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Ellie’s Mother, Alice has moved into a care home and she realizes she knows nothing about her family and even Alice is a stranger to her in some ways. Alice doesn’t remember much about her own Mother since she died when she was a baby. Embarking on a trip to England to learn about her family history, Ellie’s learns more than she bargained for. The story is beautifully told from the points of view of Ellie and her Grandmother, Nell in a dual timeline with lots of intrigue. This first published book for adults is well written, well researched and well thought out. The story is very atmospheric and I felt myself walking the streets of London as I read. The story has something for everyone. Part historical fiction, part mystery, part thriller, part romance. I highly recommend. Thanks to NetGalley and Avon Books UK for the ARC in exchange for a honest review.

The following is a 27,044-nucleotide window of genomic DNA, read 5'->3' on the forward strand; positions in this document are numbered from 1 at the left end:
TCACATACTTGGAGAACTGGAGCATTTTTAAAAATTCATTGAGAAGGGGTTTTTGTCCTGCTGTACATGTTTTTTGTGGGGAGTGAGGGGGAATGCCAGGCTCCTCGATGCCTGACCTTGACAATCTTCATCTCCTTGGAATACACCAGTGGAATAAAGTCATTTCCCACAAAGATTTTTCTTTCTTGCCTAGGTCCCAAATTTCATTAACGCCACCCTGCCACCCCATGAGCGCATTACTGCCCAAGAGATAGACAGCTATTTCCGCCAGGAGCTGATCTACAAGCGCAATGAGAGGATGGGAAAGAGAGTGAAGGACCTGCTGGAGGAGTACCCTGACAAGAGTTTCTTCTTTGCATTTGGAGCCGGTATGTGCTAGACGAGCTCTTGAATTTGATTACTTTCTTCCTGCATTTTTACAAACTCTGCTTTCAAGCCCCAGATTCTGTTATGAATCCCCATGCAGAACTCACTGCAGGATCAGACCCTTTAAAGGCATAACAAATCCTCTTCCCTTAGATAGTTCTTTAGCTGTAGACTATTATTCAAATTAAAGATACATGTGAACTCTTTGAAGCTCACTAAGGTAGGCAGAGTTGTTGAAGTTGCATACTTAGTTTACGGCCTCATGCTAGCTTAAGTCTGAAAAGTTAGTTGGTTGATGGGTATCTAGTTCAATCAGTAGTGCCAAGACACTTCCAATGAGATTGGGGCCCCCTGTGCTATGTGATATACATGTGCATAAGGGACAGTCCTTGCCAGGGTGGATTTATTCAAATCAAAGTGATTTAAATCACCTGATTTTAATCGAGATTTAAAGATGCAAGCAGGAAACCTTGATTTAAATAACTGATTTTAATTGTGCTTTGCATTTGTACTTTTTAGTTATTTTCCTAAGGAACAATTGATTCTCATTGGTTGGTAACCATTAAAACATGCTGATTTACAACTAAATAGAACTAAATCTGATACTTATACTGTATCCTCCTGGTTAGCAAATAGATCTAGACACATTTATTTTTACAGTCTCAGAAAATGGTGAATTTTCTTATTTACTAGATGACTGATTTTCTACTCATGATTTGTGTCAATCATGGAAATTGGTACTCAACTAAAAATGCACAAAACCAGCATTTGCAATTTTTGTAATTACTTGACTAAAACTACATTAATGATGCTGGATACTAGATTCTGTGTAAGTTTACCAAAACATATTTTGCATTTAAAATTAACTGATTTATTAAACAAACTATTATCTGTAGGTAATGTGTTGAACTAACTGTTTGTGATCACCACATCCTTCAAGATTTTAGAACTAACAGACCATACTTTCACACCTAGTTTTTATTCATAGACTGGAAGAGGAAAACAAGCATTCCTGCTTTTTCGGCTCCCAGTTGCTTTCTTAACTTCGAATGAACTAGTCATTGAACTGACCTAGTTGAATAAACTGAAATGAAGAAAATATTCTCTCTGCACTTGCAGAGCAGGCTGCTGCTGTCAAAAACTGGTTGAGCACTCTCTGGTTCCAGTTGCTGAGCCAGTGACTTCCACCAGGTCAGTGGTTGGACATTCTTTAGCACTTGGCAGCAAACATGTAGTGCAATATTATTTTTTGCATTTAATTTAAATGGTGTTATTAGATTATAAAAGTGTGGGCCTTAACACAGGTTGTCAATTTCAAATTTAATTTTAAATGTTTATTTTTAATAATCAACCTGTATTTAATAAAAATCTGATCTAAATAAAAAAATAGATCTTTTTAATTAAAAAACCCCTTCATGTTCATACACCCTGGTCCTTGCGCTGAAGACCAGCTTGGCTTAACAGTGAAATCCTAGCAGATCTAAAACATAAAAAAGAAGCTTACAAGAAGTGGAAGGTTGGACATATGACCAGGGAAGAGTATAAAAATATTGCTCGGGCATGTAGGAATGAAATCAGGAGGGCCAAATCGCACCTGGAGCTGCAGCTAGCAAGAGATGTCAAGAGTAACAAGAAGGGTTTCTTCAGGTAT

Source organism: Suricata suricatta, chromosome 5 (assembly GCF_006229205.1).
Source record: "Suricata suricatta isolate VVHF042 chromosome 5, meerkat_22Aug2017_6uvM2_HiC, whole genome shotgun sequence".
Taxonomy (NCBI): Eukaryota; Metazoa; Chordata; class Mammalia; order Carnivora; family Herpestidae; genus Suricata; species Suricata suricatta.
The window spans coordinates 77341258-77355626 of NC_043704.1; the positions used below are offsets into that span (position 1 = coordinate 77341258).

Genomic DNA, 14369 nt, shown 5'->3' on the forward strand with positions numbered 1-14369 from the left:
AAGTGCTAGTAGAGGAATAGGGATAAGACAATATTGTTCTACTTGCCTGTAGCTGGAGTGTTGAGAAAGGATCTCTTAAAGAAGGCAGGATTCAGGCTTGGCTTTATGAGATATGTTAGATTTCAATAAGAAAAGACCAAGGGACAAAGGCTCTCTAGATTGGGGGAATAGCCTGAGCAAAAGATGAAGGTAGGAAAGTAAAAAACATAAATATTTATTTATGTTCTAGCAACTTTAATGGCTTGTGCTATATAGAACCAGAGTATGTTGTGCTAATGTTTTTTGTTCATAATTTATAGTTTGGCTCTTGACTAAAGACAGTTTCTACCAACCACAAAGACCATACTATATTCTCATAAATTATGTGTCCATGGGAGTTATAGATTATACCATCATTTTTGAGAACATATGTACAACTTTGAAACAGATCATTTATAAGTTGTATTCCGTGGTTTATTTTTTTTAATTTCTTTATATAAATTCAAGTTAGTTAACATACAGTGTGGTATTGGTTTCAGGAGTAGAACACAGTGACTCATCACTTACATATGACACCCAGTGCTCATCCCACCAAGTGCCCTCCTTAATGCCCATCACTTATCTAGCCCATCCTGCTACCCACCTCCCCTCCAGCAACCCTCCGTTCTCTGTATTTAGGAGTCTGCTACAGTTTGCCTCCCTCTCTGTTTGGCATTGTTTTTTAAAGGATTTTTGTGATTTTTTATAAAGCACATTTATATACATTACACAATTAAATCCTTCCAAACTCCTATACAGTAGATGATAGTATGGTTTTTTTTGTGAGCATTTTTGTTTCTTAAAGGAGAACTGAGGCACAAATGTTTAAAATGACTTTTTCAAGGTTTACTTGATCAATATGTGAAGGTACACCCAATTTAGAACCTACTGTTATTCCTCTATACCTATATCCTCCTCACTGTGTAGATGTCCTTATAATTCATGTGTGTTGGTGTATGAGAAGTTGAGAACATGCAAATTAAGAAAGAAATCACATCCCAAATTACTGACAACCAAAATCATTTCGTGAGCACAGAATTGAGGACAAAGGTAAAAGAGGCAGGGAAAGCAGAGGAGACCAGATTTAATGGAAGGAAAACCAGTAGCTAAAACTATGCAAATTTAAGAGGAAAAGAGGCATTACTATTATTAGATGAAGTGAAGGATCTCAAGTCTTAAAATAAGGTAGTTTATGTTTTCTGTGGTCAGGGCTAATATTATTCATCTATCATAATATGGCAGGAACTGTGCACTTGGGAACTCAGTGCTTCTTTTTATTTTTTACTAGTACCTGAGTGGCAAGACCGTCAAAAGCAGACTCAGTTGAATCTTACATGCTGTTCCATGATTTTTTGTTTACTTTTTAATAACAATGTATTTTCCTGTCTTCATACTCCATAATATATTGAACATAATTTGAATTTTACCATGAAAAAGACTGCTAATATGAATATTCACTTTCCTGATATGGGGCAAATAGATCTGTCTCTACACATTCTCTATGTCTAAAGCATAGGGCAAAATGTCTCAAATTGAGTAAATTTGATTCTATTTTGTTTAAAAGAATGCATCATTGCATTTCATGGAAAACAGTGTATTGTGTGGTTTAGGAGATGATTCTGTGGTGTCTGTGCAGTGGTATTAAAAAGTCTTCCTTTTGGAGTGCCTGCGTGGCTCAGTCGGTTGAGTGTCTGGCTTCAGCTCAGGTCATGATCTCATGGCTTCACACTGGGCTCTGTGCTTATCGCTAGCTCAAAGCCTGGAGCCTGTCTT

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I had just finished a book about World War II. It was a heavy somewhat depressing book. This book was next on my Kindle and when I first started reading it, I thought I was going to cry. I often get very involved in the books I read and it had taken me several days to not dream about the atrocities the other book had detailed. The further I read into this book, the more I became interested in the characters and the story. Yes, it is set in war-torn Europe but the author did not find it necessary to go into the gory details of the War- it was more or less the backdrop of the story. I enjoyed reading this book. It was told between the generation that lived during the War and then skipped a generation to the “modern day “ granddaughter Ellie. The grandmother,, Nell, was married to a clock maker that worked for the business that kept Big Ben going. It was interesting reading about the grandfather, Arthur. Nell’s Mother is Alice who is suffering from the onset of dementia. Alice doesn’t know a lot about her ancestors in England and is estranged from her half sister. Because the author has taken the time to tell you about this family, their everyday lives and some of the people they know, I found this book much more interesting and readable. I’m not depressed and heavy feeling from the story but I am a little sad the book is over. Thank you to NetGalley and the publisher for allowing me to read an advance copy for my honest review. I will recommend.